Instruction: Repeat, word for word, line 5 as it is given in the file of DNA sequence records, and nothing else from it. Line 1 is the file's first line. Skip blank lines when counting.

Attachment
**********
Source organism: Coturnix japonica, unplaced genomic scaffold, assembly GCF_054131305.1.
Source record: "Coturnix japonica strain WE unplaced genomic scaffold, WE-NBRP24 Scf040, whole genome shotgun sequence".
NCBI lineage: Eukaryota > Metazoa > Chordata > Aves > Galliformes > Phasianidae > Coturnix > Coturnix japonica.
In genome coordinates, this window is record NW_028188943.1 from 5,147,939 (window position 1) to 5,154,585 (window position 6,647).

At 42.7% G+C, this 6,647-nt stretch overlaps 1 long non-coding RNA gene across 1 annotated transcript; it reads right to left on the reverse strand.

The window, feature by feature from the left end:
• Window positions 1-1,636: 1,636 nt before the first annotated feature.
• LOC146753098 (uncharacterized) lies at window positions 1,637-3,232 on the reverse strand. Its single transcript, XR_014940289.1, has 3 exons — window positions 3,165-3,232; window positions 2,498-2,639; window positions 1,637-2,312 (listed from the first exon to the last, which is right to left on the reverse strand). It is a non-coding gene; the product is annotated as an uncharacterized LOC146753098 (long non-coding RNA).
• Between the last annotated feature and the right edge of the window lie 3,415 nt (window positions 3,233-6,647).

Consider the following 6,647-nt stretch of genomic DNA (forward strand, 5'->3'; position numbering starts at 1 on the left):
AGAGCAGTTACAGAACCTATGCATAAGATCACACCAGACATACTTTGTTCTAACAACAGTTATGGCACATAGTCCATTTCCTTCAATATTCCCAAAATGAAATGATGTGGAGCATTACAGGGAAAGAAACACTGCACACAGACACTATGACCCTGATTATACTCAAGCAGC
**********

At 42.7% G+C, this 6,647-nt stretch overlaps 1 long non-coding RNA gene across 1 annotated transcript; it reads right to left on the reverse strand.